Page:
I’d rather have as my role model a man who taught that the ink of a scholar is more sacred than the blood of a soldier, who exhorted his followers to seek knowledge even unto China (and wouldn’t have blocked like your Batta does), or said that a person who lets his neighbor go to sleep hungry isn’t a true Muslim (as opposed to “spy on your neighbor and send in a report on him before you go to bed”), or said that being kind to animals is a form of Jihad (as opposed to “shoot the donkeys,they are Salafi conspirators”).

To people of Mjabali’s political persuasion, “secular” is just an excuse to impose a different kind of religion; worship of the Assad family. Afterall, Batta closed down the country’s only casino, but that’s something the Alawite seculars don’t want anyone to remember.

November 11th, 2012, 10:51 am


Visitor said:

Zabali 301,

Tell your dog that the FSA also have a battalion which they call يزيد ابن معاوية رضي الله عنهما.

November 11th, 2012, 10:53 am


ann said:

287. Syrialover said:

“””I suspect “ANN” would be in drag or a KKK outfit.”””

Eat fertilizer and die!

November 11th, 2012, 11:02 am


zoo said:

#295 Tara

Let’s talk about it in 2014..

November 11th, 2012, 11:13 am


Dolly Buster said:

5 Dancing Shlomos said:
► blessings to all real muslims.

► the desperate stooges, fools, idiots,donkeys fighting israel’s war ask for forgiveness for your terrorist actions.

► the govt of syria is kinder and more humane than judaized amurderka.◄◄

Islamic scholars have declared that Alawites are not muslims.
So, from both the democratic standpoint, and the Shari’a standpoint, the Baas government is no good.

November 11th, 2012, 11:25 am


Tara said:


You think?

It might take till 2014 but will be either a violent death or an exile deal.

In any case, will be here for help you through that difficult time.

November 11th, 2012, 11:25 am


Badr said:

Meet Abu Abdo, a former school teacher turned smuggler, and mind you, being exceptional at it.
From AFP

Abu Abdo says he makes no profit, but is instead motivated by the dream of turning Syria into a “democratic country with rights for everyone.”

He deeply opposes any potential break-up of the country, calling secession or federation “a waste of the blood and sacrifice”.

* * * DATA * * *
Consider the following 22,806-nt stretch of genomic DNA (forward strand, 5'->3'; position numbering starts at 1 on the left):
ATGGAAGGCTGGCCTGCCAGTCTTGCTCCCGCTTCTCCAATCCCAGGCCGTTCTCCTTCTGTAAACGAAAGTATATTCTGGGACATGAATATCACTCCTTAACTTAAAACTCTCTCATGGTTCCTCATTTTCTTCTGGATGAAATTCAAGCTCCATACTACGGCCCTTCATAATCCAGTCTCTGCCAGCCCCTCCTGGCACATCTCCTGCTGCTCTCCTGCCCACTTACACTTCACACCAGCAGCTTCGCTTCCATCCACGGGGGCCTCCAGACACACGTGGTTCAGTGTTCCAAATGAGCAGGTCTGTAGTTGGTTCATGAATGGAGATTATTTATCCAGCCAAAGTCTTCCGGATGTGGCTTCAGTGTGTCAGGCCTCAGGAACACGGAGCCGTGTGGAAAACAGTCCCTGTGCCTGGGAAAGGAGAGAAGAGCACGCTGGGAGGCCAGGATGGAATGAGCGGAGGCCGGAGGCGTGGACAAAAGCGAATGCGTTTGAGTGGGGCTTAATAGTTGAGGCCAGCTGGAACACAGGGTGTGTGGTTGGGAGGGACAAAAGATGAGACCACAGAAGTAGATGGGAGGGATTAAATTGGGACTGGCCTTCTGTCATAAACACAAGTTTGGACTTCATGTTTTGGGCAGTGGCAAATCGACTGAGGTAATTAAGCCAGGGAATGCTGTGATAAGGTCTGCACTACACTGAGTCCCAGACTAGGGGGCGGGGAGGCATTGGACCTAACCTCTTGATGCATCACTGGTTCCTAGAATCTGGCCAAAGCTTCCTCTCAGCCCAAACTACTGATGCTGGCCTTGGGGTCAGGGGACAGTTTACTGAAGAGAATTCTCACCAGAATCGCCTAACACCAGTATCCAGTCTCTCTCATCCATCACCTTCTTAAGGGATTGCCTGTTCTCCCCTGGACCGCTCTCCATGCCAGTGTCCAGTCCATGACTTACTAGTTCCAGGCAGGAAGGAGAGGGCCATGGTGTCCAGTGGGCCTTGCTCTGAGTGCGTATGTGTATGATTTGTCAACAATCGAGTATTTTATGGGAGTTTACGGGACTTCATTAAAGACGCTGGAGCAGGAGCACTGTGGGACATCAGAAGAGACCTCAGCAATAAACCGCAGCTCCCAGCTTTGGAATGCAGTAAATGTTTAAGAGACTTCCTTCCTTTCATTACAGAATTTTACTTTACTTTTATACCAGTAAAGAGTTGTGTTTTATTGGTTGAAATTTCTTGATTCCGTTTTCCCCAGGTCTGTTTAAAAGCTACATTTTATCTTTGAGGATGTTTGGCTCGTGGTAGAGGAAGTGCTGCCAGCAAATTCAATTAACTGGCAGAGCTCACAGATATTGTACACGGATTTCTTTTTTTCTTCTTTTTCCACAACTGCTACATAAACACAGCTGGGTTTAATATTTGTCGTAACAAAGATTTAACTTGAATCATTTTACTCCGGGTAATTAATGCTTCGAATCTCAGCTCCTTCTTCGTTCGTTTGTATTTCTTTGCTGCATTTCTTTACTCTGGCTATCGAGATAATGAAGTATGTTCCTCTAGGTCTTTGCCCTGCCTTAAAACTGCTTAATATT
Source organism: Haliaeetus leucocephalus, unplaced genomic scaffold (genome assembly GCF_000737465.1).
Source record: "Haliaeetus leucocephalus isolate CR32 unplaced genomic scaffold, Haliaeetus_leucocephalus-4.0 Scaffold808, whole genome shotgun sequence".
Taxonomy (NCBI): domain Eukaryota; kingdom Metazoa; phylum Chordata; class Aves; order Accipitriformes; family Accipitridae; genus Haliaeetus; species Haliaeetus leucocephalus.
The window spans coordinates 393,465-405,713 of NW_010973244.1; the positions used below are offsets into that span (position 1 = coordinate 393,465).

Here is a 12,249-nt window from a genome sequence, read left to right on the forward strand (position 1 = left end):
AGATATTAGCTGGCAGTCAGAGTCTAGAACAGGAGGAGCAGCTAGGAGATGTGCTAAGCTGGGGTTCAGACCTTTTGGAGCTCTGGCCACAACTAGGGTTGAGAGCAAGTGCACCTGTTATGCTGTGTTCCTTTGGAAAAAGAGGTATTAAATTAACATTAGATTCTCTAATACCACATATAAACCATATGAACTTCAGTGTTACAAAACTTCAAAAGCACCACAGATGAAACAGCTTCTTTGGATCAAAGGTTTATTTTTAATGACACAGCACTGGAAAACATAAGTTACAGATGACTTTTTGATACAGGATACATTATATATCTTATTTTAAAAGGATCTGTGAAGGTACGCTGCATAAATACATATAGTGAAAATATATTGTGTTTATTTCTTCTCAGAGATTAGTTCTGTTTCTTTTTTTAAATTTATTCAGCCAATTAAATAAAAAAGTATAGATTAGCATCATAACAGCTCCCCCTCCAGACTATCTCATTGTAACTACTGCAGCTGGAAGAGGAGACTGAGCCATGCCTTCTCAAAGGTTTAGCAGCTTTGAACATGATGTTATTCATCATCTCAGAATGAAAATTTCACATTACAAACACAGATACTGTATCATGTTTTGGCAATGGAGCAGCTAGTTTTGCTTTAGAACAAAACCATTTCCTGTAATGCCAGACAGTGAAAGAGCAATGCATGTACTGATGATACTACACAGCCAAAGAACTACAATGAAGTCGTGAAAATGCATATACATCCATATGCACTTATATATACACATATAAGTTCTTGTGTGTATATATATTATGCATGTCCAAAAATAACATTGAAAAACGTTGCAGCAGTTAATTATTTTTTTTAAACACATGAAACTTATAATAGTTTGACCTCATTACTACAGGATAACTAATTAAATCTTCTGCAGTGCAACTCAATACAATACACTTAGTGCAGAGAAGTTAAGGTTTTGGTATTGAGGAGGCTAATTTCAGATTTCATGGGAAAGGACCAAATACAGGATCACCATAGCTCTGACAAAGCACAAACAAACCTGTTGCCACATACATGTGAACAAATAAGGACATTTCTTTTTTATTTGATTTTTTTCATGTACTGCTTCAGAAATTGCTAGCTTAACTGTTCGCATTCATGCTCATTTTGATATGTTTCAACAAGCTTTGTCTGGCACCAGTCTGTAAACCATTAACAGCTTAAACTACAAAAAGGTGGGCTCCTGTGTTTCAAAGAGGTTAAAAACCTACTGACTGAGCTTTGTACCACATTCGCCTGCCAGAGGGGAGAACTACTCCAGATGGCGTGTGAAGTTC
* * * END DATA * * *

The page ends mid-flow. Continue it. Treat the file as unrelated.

November 11th, 2012, 11:42 am


Albo said:

“I gave you the whole economic developments that took place in the last twenty years in America in a nutshell and that’s all you have to say? Not only that but, I even showed you the impact of this development on current American politics and you didn’t even have a clue! You just don’t get it!”

more like a long and poorly written rant. Obama may support more social spending, but don’t expect for a minute that his policies will resemble anything found in Europe. He may not have been the candidate of choice for most corporations, but it’s completely delusional to expect him to rein them in, it’s still America.
Besides there’s much more than the corporations when it comes to explain the current economic woes and their political aftermathes, regarding their causes in the last 20 years, you didn’t even touch monetary policy, budgetary discipline, stalling productivity growth, oil prices and so on. Talk about pretenses…

And it’s not exactly on topic, which according to you is a sign of mental deficiencies. The difference being that, last time I made valuable comments on islamic sciences and wasn’t interested in the rest of your exchange, while here you explicitly adress the very subject I raised by making completely irrelevant points, and that yes is retarded.

For your information, even if the American economy heals and grow normally now (not a given), China will still grow faster thanks to it being low to middle income. We’re talking of *relative* decline, not absolute.